LIKE a lot of people, I was originally baffled when I moved to California, which in my case was 20 years ago, this July. Some of the key to its complex code arrived in the books of historian Kevin Starr, which begin with statehood and move epoch-by-epoch to the early post-World War II years.
Today I have a sort of appreciation of the man, who I regret to say I met only once. (He was entirely gracious/ humble, and greeted me as “a fellow toiler in the vineyards of California history,” which I did not quite deserve.)
“He saw the state as one giant narrative,” Gustavo Arellano, the OC Weekly editor known for his Ask a Mexican column, told me. “So much California writing takes only one piece.” Part of the reason this expansive style has fallen out of fashion, Arellano says, is because much scholarly history over the last few decades has been dedicated to overlooked subaltern groups — peasant women, racial and ethnic minorities, working-class men — or specific forgotten figures.
“Starr was an old-school historian, who came up before Chicano Studies,” Arellano said. “He was smart enough to know he had to tell those stories too.” Arellano has been reading Starr’s work since he was a college student, and continues to rely on it as a reference for his journalism, including his regular pieces on OC’s racist and right-wing roots.
One of the puzzles of Starr’s long and productive career was his inability to write a book on the period of his adult life — the ’60s, ’70s, and ’80s — which were fascinating and important years for California.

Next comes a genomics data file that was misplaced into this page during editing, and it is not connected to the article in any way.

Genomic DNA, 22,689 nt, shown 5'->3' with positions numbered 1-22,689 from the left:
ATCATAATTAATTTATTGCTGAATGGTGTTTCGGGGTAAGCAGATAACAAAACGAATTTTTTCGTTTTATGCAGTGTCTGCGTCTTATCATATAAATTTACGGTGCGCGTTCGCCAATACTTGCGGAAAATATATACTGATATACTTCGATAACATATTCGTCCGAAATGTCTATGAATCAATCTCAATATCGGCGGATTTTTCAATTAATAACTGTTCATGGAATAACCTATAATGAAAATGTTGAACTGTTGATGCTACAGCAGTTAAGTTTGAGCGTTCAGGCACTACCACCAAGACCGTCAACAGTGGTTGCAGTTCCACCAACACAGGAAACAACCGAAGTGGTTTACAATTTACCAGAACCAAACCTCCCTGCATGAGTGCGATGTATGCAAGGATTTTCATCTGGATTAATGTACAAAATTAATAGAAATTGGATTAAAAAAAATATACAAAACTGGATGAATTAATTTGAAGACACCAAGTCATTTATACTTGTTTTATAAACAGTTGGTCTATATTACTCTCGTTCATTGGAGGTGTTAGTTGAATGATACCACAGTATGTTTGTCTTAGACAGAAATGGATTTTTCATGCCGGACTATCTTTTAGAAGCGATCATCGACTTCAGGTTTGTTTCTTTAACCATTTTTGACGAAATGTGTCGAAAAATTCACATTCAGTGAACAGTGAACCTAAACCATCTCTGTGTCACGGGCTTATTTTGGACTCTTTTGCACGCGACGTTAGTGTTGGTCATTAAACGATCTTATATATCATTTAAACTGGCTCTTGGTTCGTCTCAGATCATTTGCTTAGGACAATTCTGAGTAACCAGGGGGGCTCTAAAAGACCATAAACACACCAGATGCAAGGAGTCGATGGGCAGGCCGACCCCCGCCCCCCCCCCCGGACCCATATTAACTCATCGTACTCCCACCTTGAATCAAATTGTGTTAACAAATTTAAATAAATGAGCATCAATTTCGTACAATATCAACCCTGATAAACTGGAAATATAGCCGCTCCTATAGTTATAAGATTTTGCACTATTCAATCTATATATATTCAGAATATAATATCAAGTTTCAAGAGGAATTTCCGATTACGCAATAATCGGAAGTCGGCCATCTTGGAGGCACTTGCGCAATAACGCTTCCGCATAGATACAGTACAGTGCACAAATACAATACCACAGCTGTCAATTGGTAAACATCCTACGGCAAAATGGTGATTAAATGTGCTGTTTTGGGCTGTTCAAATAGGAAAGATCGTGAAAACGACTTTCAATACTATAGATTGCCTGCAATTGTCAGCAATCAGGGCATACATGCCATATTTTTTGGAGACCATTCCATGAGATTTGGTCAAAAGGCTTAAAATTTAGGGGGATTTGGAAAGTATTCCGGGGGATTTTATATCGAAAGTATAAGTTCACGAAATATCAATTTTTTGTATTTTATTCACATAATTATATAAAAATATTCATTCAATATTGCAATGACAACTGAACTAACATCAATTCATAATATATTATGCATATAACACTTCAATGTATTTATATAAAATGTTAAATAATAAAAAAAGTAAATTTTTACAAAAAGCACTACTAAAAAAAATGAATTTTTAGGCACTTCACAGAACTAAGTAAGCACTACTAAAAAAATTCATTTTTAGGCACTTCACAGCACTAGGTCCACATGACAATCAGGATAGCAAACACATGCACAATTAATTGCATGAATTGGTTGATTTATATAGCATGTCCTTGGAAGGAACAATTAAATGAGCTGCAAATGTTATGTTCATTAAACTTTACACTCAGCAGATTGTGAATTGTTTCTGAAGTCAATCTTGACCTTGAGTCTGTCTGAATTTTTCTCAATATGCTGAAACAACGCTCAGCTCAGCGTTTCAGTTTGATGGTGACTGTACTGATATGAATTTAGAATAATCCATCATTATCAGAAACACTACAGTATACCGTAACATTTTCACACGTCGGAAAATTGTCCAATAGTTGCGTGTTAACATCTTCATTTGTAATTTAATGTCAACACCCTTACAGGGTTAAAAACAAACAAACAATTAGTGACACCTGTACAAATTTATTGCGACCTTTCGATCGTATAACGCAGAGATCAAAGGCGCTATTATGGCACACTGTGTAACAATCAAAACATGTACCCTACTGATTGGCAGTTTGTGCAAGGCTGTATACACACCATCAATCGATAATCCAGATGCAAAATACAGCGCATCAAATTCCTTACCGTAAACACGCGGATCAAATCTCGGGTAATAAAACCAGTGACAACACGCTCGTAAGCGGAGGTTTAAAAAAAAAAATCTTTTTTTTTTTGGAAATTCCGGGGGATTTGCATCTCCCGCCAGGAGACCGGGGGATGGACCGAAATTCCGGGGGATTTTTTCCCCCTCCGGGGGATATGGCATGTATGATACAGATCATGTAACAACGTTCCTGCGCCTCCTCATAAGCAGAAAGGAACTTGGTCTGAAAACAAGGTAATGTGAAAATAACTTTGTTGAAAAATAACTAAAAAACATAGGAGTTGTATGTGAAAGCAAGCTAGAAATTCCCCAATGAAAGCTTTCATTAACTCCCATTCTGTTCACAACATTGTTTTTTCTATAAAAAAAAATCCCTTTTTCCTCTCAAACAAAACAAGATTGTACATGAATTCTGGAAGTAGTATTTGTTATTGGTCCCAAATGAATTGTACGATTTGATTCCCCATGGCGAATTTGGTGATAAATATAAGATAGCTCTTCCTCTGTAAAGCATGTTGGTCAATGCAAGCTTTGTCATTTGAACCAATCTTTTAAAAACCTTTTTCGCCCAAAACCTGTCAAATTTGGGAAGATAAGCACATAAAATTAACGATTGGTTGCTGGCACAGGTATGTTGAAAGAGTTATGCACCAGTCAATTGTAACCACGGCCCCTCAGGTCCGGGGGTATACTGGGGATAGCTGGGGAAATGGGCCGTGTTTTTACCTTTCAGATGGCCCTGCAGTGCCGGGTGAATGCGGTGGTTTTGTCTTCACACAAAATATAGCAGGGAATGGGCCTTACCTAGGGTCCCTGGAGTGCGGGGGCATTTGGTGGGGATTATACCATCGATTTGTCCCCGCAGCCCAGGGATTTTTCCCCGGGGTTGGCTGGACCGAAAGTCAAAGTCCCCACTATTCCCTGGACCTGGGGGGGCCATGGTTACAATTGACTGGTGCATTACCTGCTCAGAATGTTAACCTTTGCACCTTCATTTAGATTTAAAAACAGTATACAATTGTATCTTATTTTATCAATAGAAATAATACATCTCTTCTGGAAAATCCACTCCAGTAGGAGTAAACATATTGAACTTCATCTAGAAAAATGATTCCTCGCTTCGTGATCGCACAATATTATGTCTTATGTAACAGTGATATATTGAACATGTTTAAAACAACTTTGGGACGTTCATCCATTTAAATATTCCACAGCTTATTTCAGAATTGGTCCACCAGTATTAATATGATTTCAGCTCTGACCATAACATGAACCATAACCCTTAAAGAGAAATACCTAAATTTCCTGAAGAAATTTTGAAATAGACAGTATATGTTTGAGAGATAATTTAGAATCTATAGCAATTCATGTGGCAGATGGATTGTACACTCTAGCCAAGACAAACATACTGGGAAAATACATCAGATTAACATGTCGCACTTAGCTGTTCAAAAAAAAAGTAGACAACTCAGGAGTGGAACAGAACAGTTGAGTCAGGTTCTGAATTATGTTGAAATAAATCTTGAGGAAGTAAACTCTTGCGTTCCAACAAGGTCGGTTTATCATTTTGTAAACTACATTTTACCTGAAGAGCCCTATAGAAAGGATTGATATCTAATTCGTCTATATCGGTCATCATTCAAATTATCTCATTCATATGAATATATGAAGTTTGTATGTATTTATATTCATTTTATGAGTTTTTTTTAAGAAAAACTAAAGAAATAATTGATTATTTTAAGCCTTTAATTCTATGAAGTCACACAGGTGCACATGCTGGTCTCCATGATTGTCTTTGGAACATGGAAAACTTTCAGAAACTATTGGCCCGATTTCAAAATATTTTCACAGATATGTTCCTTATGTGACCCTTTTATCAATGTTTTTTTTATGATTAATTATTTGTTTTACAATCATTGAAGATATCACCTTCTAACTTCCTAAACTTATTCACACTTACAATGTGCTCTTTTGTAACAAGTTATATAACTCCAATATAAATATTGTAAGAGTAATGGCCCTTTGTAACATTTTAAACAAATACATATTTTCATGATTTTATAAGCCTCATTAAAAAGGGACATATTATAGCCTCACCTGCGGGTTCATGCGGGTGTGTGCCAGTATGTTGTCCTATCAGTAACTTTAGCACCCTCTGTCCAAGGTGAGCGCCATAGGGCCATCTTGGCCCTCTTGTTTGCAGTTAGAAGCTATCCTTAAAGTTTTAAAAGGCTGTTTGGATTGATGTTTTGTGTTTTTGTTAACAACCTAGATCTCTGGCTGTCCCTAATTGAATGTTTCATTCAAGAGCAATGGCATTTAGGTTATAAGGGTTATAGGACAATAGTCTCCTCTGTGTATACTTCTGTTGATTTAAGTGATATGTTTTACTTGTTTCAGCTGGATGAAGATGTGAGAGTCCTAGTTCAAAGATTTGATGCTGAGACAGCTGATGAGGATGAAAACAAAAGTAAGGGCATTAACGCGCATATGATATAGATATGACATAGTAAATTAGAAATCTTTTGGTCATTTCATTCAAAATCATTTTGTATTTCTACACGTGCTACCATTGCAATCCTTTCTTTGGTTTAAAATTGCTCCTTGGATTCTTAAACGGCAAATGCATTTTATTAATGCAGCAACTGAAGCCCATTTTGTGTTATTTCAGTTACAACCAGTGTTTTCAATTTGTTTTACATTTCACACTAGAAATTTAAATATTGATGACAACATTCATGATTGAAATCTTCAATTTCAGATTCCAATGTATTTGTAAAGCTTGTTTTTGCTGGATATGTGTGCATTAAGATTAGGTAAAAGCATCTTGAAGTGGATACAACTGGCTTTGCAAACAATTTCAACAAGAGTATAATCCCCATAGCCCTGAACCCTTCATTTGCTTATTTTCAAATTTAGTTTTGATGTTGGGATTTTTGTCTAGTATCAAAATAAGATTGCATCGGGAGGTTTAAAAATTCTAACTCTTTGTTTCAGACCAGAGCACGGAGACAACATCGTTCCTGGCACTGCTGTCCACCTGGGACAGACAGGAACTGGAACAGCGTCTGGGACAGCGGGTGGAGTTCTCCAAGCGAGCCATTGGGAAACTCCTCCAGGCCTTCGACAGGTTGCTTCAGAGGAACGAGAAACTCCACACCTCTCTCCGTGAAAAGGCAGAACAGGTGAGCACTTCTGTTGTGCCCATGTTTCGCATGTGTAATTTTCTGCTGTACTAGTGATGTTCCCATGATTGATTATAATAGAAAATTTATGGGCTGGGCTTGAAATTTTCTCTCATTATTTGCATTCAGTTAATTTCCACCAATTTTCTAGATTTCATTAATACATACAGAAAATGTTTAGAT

“I wish I knew the answer,” historian William Deverell of USC and the Huntington says of the three-decade gap. “That period demands a kind of Kevin Starr capaciousness. We will miss that book — it may have been too personal.” Indeed, Starr told my wife, when she interviewed him on his imperfect ’90s volume, Coast of Dreams, that he had trouble making sense of that era, especially its darker themes, no matter how hard he tried.
Starr was born in 1940, but there was something old-school about him from the start. Says Deverell: “Kevin was the kind of guy who, when he got a cane, everyone was like, ‘Yes — he’s someone who should have a cane.’ ”
One thing sometimes overlooked about Starr, in part because of his Ivy League style and his affinities with the era of his grandparents, is that he was a great lover of music, from collegiate fight songs to rock n roll.
“The early ‘60s Beach Boys were bringing California to the world,” Deverell says of one of Starr’s favorite groups. “Kevin did that too.”
The list of historians who’ve really shifted the way we see a region or era is not terribly long. W.E.B. DuBois remade our understanding of Reconstruction, racism and capitalism in the first decade of the 20th century, C. Vann Woodward destroyed Southern nostalgia in a series of essays on the burden of the region’s history, Gordon Wood revealed the radicalism of an American revolution known popularly through three-cornered hats, and Eric Hobsbawn reframed “the long 19th century” around class conflict and imperialism.
In any case, here is my piece for Zocalo Public Square.